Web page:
Nitrogen Traveling to Rocky Mountain National Park is Largely from Eastern Plains, Study Says

Note to Editors: Click on the news release header to obtain a photo of Jeff Collett and Sonia Kreidenweis with the news release.

The highest concentrations of trace nitrogen affecting ecology in Rocky Mountain National Park originate from sources east of the park, according to initial results of a new study by Colorado State University researchers.

Atmospheric scientists in the College of Engineering will present the results at the American Geophysical Union meeting in San Francisco today.

Scientists have spent recent decades identifying increases in nitrogen in the park, but no one has clearly identified the most important nitrogen source types or regions. The National Park Service, with additional support from the Colorado Department of Health and the Environment and the U.S. Environmental Protection Agency, commissioned CSU scientists to improve understanding of airborne nitrogen and sulfur within the park.

Led by Professors Jeff Collett and Sonia Kreidenweis in the Department of Atmospheric Science, the CSU team captured and evaluated airborne particles and trace gases in the region in spring and summer 2006. Measurements were taken within Rocky Mountain National Park, east and west of park boundaries and near the northeast, northwest and southeast corners of the state. The team took daily measurements using filters and devices that capture gases.

"We collected airborne particulate matter and certain trace gasses like ammonia and nitric acid – some of the more common forms of deposited nitrogen," Collett said. "Nitrogen is an important fertilizer and nutrient in many environments, but if you put in too much, you can change the behavior of the ecosystem. The state, the National Park Service and the EPA have been looking at these ecosystem impacts and agree that something needs to be done."

Much of the work evaluating effects on the ecosystem in Rocky Mountain National Park has been done by Jill Baron, senior research scientist in Colorado State’s Natural Resource Ecology Laboratory within the Warner College of Natural Resources, with the U.S. Geological Survey and colleagues. Among the negative effects of increased nitrogen in the park are the proliferation of grasses and fewer wildflowers in the tundra and spruce trees that are more vulnerable to drought and insects, Baron has said.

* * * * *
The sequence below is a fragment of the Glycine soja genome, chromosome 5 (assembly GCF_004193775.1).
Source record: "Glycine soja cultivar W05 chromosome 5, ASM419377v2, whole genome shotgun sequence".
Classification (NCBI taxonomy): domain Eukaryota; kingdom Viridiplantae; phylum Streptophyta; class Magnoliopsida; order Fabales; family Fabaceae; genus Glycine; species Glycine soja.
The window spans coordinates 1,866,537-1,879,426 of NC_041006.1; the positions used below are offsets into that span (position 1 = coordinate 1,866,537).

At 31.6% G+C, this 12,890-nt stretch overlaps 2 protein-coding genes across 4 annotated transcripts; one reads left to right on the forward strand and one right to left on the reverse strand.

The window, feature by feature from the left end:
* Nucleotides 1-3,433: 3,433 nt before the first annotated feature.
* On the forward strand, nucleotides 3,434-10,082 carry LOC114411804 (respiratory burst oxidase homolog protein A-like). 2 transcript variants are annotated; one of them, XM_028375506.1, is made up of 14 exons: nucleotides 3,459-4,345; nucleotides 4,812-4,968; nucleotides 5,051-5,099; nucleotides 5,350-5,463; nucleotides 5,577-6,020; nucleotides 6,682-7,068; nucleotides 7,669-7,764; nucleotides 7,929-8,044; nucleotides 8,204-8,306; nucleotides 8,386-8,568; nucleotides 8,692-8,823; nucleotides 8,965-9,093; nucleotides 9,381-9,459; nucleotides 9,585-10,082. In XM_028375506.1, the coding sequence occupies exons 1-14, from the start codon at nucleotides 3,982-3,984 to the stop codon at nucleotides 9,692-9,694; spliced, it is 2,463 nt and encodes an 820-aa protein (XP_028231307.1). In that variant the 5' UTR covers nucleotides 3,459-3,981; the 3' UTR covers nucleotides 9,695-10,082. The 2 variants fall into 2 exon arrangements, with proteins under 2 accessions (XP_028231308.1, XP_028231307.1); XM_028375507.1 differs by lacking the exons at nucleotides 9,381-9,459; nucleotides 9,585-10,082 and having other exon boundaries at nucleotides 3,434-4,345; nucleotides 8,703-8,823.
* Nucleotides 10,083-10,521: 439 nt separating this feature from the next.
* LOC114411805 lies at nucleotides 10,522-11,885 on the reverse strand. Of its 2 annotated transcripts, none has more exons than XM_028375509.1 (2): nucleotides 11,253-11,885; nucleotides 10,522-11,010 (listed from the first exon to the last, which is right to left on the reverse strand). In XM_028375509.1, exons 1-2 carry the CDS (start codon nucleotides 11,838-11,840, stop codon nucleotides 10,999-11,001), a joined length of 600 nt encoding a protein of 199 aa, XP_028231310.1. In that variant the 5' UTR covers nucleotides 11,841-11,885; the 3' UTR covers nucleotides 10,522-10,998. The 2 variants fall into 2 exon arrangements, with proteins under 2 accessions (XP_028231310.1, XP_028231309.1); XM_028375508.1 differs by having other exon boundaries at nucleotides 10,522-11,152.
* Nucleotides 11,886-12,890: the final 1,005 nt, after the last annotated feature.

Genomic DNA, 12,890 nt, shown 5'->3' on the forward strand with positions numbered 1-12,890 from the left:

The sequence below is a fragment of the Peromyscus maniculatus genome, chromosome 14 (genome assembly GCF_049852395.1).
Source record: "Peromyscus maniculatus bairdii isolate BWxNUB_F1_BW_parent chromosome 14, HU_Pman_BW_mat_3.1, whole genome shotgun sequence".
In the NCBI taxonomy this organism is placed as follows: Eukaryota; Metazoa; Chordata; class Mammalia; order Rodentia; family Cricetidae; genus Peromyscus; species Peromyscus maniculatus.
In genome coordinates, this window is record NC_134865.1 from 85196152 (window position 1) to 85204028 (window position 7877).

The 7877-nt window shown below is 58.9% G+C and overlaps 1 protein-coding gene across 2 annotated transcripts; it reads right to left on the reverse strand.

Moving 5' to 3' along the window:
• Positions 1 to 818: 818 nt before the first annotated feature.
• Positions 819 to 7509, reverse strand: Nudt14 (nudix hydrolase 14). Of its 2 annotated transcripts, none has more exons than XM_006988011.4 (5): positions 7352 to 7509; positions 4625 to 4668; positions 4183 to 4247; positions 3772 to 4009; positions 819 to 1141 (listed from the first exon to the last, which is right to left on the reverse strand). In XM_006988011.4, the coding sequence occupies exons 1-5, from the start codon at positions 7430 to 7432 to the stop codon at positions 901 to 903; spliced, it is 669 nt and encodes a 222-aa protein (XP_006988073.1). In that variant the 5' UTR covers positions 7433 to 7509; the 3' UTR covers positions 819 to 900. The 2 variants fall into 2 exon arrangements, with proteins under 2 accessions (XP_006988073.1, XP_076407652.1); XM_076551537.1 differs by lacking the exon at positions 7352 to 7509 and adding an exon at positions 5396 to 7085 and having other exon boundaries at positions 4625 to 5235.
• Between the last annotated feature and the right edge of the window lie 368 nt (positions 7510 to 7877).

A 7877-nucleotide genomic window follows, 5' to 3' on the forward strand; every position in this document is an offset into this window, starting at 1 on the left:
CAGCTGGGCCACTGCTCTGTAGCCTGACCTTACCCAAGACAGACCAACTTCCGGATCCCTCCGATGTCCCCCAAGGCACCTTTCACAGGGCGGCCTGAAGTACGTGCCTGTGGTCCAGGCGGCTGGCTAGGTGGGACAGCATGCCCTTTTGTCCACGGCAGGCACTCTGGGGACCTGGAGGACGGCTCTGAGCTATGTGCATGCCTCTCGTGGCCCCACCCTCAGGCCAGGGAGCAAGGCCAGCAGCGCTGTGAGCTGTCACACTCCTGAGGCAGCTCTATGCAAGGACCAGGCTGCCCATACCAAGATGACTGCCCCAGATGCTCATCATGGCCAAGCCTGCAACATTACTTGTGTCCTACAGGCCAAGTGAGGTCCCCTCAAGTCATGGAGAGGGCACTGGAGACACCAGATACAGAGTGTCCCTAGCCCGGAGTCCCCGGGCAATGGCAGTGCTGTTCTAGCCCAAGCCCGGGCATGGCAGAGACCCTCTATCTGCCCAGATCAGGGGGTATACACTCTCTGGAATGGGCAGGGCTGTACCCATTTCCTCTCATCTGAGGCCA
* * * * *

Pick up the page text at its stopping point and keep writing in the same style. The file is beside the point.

The study by Collett and Kreidenweis is not yet complete. In addition to further analysis of the large dataset generated during the field campaign, an extensive computer simulation is underway by other scientists working with the National Park Service. These regional scale simulations will consider the emission, transport and deposition of nitrogen affecting park resources. Collett said the team needs the results of the computer simulation before coming to any final conclusions about nitrogen sources affecting the park.

The 2006 field study measured ammonia and nitric acid gases and their counterparts, ammonium and nitrate, in aerosol particles. The highest concentrations in the park occurred during periods when winds brought air to the park from the east side of the Continental Divide. Nitrate and nitric acid are derived from nitric oxides emitted by any kind of combustion process such as power plants, wildfires or automobiles. Agriculture is an important contributor to ammonia emissions.

Large storms with heavy snowfall can often bring those particles and trace gases up against the mountains. The particles and gases are collected by rain or snow and deposited into the park ecosystem. While direct deposition of particles and gases contribute to total nitrogen inputs to the park, wet deposition in rain and snow is more substantial.

"It’s not all coming from the west. Those storms can take pollutants from the east and bring them into the park," Kreidenweis said. "What we don’t know from measurements in the park is whether the pollutants originated as mostly Colorado emissions or whether there were contributions from farther east or from Texas. It’s a key question for the modeling."

"Much has been done historically to reduce emissions from automobiles and power plants. Work is under way at CSU to look at how to reduce ammonia emissions from agriculture and fertilizer use," Collett said. "All these things cost money, but I think the long-term view is that there probably needs to be action to reduce nitrogen inputs to the park. Hopefully, some of those actions can be done in a voluntary way once people are aware of the problem."